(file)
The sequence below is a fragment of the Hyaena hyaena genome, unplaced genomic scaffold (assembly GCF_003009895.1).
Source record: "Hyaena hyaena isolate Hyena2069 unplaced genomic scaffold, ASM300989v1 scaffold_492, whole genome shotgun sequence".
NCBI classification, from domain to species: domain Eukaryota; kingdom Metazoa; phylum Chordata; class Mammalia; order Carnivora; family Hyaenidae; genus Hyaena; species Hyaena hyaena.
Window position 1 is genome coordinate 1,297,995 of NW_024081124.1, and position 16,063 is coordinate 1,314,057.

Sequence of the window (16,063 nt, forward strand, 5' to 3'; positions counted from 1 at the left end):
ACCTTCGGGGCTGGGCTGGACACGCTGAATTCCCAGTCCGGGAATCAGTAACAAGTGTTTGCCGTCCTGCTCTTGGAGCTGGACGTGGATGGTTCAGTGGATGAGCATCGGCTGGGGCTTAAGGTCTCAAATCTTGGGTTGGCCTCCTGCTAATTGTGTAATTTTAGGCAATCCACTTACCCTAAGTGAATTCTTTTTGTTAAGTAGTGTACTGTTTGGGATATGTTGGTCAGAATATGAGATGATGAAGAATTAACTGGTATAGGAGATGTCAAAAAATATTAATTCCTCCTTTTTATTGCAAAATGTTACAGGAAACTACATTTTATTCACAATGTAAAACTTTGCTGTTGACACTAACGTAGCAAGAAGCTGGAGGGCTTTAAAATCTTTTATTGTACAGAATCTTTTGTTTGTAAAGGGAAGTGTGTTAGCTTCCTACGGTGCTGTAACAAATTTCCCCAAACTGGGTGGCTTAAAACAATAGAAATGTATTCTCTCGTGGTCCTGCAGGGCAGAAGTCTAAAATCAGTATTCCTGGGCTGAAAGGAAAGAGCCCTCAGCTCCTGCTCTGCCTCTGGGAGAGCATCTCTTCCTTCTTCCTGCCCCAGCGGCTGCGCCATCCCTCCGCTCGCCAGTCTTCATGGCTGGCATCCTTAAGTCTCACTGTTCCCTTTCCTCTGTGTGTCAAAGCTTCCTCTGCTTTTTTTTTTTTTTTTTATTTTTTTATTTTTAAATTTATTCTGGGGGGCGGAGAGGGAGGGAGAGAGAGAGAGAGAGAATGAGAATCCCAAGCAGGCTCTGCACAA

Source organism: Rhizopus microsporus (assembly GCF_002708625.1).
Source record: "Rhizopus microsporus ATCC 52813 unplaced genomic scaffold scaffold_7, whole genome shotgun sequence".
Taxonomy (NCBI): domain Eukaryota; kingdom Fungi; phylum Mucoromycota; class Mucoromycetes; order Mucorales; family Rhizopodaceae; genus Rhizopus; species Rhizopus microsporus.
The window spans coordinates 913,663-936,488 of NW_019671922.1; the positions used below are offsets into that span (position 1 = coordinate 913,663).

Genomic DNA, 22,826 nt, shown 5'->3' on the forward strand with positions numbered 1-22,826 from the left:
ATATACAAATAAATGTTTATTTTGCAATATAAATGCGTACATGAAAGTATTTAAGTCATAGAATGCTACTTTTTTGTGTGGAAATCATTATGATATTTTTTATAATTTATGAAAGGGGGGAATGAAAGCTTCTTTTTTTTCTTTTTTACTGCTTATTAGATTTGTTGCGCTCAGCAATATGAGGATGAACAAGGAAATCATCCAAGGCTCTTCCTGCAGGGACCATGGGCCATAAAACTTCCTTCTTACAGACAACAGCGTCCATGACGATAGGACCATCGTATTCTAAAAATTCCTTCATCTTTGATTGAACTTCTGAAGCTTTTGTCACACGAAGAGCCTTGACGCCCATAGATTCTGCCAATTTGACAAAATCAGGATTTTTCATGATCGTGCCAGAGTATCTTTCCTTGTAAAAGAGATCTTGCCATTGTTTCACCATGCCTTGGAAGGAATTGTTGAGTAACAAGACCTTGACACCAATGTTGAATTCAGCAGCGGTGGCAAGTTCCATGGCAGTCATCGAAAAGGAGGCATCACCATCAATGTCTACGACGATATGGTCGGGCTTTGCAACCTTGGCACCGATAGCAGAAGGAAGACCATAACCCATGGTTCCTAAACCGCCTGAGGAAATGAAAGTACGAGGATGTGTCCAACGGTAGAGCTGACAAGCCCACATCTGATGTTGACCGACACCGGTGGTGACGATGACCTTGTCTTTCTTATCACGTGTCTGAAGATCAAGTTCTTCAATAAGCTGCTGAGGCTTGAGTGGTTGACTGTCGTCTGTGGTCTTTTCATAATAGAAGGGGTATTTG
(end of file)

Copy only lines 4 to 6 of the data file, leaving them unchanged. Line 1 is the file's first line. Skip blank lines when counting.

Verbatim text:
Window position 1 is genome coordinate 1,297,995 of NW_024081124.1, and position 16,063 is coordinate 1,314,057.

Sequence of the window (16,063 nt, forward strand, 5' to 3'; positions counted from 1 at the left end):
ACCTTCGGGGCTGGGCTGGACACGCTGAATTCCCAGTCCGGGAATCAGTAACAAGTGTTTGCCGTCCTGCTCTTGGAGCTGGACGTGGATGGTTCAGTGGATGAGCATCGGCTGGGGCTTAAGGTCTCAAATCTTGGGTTGGCCTCCTGCTAATTGTGTAATTTTAGGCAATCCACTTACCCTAAGTGAATTCTTTTTGTTAAGTAGTGTACTGTTTGGGATATGTTGGTCAGAATATGAGATGATGAAGAATTAACTGGTATAGGAGATGTCAAAAAATATTAATTCCTCCTTTTTATTGCAAAATGTTACAGGAAACTACATTTTATTCACAATGTAAAACTTTGCTGTTGACACTAACGTAGCAAGAAGCTGGAGGGCTTTAAAATCTTTTATTGTACAGAATCTTTTGTTTGTAAAGGGAAGTGTGTTAGCTTCCTACGGTGCTGTAACAAATTTCCCCAAACTGGGTGGCTTAAAACAATAGAAATGTATTCTCTCGTGGTCCTGCAGGGCAGAAGTCTAAAATCAGTATTCCTGGGCTGAAAGGAAAGAGCCCTCAGCTCCTGCTCTGCCTCTGGGAGAGCATCTCTTCCTTCTTCCTGCCCCAGCGGCTGCGCCATCCCTCCGCTCGCCAGTCTTCATGGCTGGCATCCTTAAGTCTCACTGTTCCCTTTCCTCTGTGTGTCAAAGCTTCCTCTGCTTTTTTTTTTTTTTTTTATTTTTTTATTTTTAAATTTATTCTGGGGGGCGGAGAGGGAGGGAGAGAGAGAGAGAGAGAATGAGAATCCCAAGCAGGCTCTGCACAA